Florida Reacts To President Obama's Plan To Normalize Relations With Cuba

Dec 17, 2014

This image shows Florida's proximity to Cuba.
Credit www.bbc.co.uk

Florida Governor Rick Scott and Florida U.S. Senator Marco Rubio are blasting President Obama’s move to restore diplomatic relations with Cuba. The U.S. and the socialist country have been at odds for more than fifty years. Governor Rick Scott expressed his disapproval in a written statement.

Time and time again, the Castro regime has chosen violence and suppression over freedom and democracy, and the Obama administration’s actions of appeasement to dictators diminish the United States’ role of being a beacon for democracy. As long as Cuba chooses dictatorship over democracy, I will continue to support the embargo and sanctions against them. President Obama is giving in to a tyrannical government that does not value human rights and completely disregards the people of Cuba who are fighting for democracy.”

But Florida State University professor Alexander Avina says renewed conversations between the two countries comes as attitudes about Cuba are changing.

“We’re starting to see a movement away from support of the embargo among the young Cuban-American population. I see this with my own students who, obviously they don’t agree politically with the Cuban government, but they want to be able to travel there," he says.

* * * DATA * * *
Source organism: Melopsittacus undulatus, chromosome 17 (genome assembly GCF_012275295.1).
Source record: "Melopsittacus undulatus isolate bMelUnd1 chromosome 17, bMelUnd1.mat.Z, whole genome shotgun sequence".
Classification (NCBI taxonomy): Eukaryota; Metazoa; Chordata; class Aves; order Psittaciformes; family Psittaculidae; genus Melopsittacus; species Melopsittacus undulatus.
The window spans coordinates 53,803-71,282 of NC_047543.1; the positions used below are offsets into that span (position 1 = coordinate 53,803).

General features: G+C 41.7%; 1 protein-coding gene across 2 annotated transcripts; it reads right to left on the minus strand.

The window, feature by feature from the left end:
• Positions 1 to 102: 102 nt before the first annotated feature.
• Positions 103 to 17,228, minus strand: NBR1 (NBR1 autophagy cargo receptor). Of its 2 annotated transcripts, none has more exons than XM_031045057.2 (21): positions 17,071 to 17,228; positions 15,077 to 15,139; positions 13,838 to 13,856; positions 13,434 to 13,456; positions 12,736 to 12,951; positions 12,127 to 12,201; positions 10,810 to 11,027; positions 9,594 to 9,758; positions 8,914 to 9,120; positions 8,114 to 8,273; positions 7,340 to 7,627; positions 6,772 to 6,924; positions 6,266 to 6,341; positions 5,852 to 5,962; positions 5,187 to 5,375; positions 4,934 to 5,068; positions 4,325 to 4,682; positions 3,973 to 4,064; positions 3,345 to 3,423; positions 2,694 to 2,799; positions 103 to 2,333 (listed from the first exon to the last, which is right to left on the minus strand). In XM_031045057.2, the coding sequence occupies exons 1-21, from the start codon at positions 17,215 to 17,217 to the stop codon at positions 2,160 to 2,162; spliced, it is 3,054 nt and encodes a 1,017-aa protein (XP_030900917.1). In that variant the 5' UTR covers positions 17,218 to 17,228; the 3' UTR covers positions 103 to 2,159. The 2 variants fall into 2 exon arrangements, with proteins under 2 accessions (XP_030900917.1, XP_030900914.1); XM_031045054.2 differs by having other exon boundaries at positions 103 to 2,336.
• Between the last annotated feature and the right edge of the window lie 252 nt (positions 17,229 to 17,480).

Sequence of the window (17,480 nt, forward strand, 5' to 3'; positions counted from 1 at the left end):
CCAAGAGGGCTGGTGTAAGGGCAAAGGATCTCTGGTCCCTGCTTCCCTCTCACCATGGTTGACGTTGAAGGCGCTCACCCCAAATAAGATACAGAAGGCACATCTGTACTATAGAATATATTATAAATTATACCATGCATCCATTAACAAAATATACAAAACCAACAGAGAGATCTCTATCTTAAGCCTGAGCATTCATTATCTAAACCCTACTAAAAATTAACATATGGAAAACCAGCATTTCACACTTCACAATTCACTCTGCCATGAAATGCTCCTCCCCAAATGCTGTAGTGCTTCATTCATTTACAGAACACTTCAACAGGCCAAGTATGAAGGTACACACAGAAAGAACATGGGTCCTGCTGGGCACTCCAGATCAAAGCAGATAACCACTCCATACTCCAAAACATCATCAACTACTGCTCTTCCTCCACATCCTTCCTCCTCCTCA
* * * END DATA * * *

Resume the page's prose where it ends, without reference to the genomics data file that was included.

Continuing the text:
Florida International University has been tracking Cuban-American attitudes for more than 20 years.  As NPR notes, according to FIU's polling:

Back then, 87 percent of Cuban-Americans supported the embargo, but after President Obama was elected in 2008, that shifted completely. For the first time in the poll's history, most Cuban-Americans said they disapproved of the U.S. embargo.

By 2011, that Obama effect had disappeared, Professor Guillermo J. Grenier, a co-principal investigator of the FIU Cuba Poll, told us. But in the 2014 poll, conducted this summer, a majority once again favored lifting the embargo.

President Obama's announced changes include re-establishing  diplomatic ties with Cuba and making it easier to export goods to the country. In return, Cuban leader Raul Castro is releasing 53 political prisoners and increasing internet access and human rights inspections in his country. A U.S. aid contractor was also freed by Cuban officials after five years in prison.

The moves were finalized yesterday in the first direct phone call between the two countries in five decades.

Still, FSU's Avina says the President can only go so far. The heavy lifting, such as lifting the trade and financial embargoes on Cuba—is a congressional matter. One that may not happen any time soon.